Researchers at Dalhousie University are using a tiny computer chip attached to fish to track up to 500 movements per second. (Dalhousie)

Scientists at Dalhousie University are developing research tools that could reveal secrets that might mean the difference between life and death for some fish.

The research is taking place in a swimming-pool-sized tank called the Aquatron.

If you look at the fish swimming there, you'll notice immediately that they are wearing computers. Those computers track their every movement.

Researcher Fran Broell says there is a lot to be learned about schools of fish in the deep ocean from the way they move. "They move as if they are one, but they don't. There is one fish that starts moving, and all the other ones respond to that movement, but we can't see that because it happens so fast," she said.

Broell and her research partners have created a circuit board the size of a postage stamp that can record 500 movements a second. The circuit board is built from 20 dollars worth of parts, from plans available through open source on the Internet, so there aren't even any royalty fees to pay.

"Like a Lego kit for people who are interested in electrical engineering" said Broell.

"We were interested in those really, really fast movements of the animals, but there is no technology that can measure it," she said.

For example, a little fish swimming next to a big fish has to move its tail much more quickly, to keep up at the same speed. By measuring the number of movements over several months, they can track the growth of the fish.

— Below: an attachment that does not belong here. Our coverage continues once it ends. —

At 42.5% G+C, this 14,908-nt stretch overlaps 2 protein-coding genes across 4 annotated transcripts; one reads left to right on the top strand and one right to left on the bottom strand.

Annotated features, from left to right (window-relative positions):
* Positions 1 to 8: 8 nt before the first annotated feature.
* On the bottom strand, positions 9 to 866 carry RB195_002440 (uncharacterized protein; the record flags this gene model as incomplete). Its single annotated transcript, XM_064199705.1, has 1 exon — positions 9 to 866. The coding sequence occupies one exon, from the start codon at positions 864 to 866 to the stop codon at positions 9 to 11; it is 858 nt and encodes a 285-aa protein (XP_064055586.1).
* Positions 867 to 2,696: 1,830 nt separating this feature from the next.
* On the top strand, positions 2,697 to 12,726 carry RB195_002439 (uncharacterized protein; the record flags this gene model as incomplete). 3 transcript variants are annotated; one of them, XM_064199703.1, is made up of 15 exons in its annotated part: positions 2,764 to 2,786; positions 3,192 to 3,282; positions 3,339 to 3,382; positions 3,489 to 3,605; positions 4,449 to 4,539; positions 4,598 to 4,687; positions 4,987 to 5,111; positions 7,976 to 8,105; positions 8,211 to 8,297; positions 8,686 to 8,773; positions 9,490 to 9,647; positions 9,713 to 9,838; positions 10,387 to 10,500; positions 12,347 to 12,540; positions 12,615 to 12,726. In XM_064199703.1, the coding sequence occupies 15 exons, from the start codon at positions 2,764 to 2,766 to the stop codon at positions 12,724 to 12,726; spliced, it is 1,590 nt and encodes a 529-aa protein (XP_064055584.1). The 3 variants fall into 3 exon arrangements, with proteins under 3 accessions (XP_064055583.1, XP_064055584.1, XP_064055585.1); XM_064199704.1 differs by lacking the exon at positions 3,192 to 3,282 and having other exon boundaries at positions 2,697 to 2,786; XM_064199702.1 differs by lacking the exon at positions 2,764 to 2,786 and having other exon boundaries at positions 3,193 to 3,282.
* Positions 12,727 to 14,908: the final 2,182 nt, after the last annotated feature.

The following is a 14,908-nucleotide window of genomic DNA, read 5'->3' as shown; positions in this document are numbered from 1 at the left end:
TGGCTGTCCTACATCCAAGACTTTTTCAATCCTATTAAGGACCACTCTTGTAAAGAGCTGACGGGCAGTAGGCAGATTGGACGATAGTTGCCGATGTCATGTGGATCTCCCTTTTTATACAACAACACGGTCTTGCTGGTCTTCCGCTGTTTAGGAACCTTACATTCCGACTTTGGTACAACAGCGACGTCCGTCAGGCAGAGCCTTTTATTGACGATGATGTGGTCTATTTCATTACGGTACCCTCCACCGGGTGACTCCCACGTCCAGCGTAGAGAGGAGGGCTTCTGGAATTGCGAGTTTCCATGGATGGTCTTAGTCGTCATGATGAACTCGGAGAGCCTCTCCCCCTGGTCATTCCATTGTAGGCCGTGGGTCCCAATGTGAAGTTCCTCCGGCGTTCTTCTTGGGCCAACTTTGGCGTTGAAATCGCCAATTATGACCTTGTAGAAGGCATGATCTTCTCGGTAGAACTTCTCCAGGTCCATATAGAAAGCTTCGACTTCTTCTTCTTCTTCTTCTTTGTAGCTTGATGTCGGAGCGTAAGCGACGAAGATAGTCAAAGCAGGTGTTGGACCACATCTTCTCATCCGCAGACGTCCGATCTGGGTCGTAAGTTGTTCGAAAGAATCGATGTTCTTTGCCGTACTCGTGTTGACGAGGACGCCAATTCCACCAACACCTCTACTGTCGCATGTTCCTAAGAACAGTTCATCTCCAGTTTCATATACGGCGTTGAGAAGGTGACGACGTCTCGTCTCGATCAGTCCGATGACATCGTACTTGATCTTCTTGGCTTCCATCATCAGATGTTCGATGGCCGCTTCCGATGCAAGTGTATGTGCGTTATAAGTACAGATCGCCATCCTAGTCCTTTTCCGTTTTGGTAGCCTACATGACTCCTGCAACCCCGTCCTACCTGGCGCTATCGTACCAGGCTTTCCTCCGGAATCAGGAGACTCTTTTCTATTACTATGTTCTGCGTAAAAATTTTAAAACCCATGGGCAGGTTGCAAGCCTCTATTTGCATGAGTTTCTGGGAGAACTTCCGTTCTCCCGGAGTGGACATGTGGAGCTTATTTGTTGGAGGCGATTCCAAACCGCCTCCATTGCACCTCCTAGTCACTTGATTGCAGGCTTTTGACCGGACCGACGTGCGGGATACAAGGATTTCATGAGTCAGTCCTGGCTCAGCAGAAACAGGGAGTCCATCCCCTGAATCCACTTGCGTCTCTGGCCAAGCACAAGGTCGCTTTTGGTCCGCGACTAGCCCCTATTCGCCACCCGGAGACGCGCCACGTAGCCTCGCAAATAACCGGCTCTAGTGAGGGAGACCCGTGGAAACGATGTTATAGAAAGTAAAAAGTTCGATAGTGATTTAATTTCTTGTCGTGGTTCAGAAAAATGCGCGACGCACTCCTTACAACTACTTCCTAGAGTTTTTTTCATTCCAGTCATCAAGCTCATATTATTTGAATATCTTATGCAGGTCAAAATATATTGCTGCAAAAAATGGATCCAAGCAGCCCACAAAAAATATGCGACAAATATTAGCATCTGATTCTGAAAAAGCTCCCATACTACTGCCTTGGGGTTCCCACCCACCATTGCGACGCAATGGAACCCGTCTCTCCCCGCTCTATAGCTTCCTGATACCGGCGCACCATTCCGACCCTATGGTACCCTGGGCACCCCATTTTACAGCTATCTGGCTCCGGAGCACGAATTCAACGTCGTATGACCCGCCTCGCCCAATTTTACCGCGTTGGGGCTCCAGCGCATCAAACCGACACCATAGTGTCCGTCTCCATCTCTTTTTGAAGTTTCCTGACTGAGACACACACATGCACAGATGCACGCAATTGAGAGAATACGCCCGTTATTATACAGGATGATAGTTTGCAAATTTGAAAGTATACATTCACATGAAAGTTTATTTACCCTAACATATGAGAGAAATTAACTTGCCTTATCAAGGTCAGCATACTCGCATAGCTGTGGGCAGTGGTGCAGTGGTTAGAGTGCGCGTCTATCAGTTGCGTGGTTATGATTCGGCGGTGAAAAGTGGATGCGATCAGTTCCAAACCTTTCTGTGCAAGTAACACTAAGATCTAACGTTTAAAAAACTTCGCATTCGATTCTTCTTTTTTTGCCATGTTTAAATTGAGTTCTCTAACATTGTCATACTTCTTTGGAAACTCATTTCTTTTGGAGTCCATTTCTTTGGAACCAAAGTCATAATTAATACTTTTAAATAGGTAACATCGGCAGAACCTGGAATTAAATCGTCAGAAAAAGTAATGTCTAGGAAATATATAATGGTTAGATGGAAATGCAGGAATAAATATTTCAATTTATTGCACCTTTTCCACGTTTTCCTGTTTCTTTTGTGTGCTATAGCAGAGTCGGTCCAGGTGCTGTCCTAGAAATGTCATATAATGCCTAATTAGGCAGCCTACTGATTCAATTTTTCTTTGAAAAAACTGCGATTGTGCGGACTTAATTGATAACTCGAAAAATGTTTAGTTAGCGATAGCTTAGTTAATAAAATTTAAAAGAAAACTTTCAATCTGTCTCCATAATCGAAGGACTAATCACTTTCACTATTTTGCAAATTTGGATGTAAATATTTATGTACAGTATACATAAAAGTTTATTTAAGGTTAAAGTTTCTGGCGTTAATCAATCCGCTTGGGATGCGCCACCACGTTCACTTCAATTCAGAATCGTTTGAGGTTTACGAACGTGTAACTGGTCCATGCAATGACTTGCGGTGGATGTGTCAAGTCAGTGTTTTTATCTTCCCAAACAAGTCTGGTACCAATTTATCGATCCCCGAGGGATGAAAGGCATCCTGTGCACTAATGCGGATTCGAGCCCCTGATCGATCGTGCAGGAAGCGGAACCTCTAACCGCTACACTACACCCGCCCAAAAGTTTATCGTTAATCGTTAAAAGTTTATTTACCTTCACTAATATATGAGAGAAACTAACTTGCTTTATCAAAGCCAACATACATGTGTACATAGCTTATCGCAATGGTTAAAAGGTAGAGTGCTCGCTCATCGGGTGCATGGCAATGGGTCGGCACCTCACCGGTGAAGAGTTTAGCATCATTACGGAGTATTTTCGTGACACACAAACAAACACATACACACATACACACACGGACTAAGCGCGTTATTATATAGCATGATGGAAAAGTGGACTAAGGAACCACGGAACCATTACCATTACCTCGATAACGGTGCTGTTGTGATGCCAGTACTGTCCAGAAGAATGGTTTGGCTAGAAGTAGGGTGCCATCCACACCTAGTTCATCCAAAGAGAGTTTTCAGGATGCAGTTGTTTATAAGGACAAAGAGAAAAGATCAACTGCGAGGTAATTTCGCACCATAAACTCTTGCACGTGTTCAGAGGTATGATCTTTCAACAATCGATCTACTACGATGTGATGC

"We know due to the frequency of the tail beat, that fish must be 15 inches long," she said. By measuring movements associated with eating, the researchers can answer questions about how often and where the fish eat.

"If we could find out where certain animals are eating, we could protect those areas," said Broell.

A similar technology applied to seals could determine how many cod the seals are eating, and when and where they are eating them. To be able to track such detailed information will require an evolution in the equipment they use. Currently, they retrieve the information by removing a card from the computers, much like the card in your digital camera. But improved gear will allow fish to transmit the information from the deep ocean to a computer on land.

"Yeah, it talks to you," said Broell. "It's like a fish that is carrying an iPhone."